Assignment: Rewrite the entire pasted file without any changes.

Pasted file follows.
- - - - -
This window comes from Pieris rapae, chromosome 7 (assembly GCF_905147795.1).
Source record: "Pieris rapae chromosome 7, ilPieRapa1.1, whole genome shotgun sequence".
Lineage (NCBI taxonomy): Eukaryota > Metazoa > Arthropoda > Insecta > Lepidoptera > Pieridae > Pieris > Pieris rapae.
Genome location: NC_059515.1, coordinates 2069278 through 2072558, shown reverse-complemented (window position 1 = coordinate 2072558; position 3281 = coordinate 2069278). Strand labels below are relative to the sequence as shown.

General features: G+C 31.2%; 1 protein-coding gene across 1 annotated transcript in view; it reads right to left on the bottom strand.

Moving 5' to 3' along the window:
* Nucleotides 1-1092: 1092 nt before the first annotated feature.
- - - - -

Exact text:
This window comes from Pieris rapae, chromosome 7 (assembly GCF_905147795.1).
Source record: "Pieris rapae chromosome 7, ilPieRapa1.1, whole genome shotgun sequence".
Lineage (NCBI taxonomy): Eukaryota > Metazoa > Arthropoda > Insecta > Lepidoptera > Pieridae > Pieris > Pieris rapae.
Genome location: NC_059515.1, coordinates 2069278 through 2072558, shown reverse-complemented (window position 1 = coordinate 2072558; position 3281 = coordinate 2069278). Strand labels below are relative to the sequence as shown.

General features: G+C 31.2%; 1 protein-coding gene across 1 annotated transcript in view; it reads right to left on the bottom strand.

Moving 5' to 3' along the window:
* Nucleotides 1-1092: 1092 nt before the first annotated feature.